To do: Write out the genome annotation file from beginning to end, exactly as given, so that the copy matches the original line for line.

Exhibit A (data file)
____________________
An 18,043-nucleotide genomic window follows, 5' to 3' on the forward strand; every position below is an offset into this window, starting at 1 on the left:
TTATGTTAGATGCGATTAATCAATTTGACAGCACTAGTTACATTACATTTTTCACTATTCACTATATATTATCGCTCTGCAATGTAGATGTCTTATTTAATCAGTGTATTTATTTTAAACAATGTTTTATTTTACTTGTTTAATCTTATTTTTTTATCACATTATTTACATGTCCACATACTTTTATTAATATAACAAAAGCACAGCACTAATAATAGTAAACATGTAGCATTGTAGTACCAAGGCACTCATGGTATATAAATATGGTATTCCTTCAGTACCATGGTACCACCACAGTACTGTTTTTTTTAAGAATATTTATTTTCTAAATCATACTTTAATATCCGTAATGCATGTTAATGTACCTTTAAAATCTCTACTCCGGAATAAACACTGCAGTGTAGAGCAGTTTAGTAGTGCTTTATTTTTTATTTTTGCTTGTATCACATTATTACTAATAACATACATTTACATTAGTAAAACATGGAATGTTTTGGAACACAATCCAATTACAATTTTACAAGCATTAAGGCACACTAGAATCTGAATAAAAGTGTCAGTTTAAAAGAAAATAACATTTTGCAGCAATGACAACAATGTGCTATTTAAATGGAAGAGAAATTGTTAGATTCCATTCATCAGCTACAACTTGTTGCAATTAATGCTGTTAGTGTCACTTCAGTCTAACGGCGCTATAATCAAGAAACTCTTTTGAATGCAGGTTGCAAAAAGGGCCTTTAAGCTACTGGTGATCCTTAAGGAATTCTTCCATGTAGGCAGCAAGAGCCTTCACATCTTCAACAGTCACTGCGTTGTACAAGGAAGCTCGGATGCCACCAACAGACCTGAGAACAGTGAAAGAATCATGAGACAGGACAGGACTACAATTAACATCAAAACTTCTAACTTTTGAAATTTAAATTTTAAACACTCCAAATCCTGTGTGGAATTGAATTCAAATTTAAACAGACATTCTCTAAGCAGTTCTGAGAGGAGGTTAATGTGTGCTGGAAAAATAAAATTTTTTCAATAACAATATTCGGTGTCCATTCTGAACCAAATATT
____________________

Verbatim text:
An 18,043-nucleotide genomic window follows, 5' to 3' on the forward strand; every position below is an offset into this window, starting at 1 on the left:
TTATGTTAGATGCGATTAATCAATTTGACAGCACTAGTTACATTACATTTTTCACTATTCACTATATATTATCGCTCTGCAATGTAGATGTCTTATTTAATCAGTGTATTTATTTTAAACAATGTTTTATTTTACTTGTTTAATCTTATTTTTTTATCACATTATTTACATGTCCACATACTTTTATTAATATAACAAAAGCACAGCACTAATAATAGTAAACATGTAGCATTGTAGTACCAAGGCACTCATGGTATATAAATATGGTATTCCTTCAGTACCATGGTACCACCACAGTACTGTTTTTTTTAAGAATATTTATTTTCTAAATCATACTTTAATATCCGTAATGCATGTTAATGTACCTTTAAAATCTCTACTCCGGAATAAACACTGCAGTGTAGAGCAGTTTAGTAGTGCTTTATTTTTTATTTTTGCTTGTATCACATTATTACTAATAACATACATTTACATTAGTAAAACATGGAATGTTTTGGAACACAATCCAATTACAATTTTACAAGCATTAAGGCACACTAGAATCTGAATAAAAGTGTCAGTTTAAAAGAAAATAACATTTTGCAGCAATGACAACAATGTGCTATTTAAATGGAAGAGAAATTGTTAGATTCCATTCATCAGCTACAACTTGTTGCAATTAATGCTGTTAGTGTCACTTCAGTCTAACGGCGCTATAATCAAGAAACTCTTTTGAATGCAGGTTGCAAAAAGGGCCTTTAAGCTACTGGTGATCCTTAAGGAATTCTTCCATGTAGGCAGCAAGAGCCTTCACATCTTCAACAGTCACTGCGTTGTACAAGGAAGCTCGGATGCCACCAACAGACCTGAGAACAGTGAAAGAATCATGAGACAGGACAGGACTACAATTAACATCAAAACTTCTAACTTTTGAAATTTAAATTTTAAACACTCCAAATCCTGTGTGGAATTGAATTCAAATTTAAACAGACATTCTCTAAGCAGTTCTGAGAGGAGGTTAATGTGTGCTGGAAAAATAAAATTTTTTCAATAACAATATTCGGTGTCCATTCTGAACCAAATATT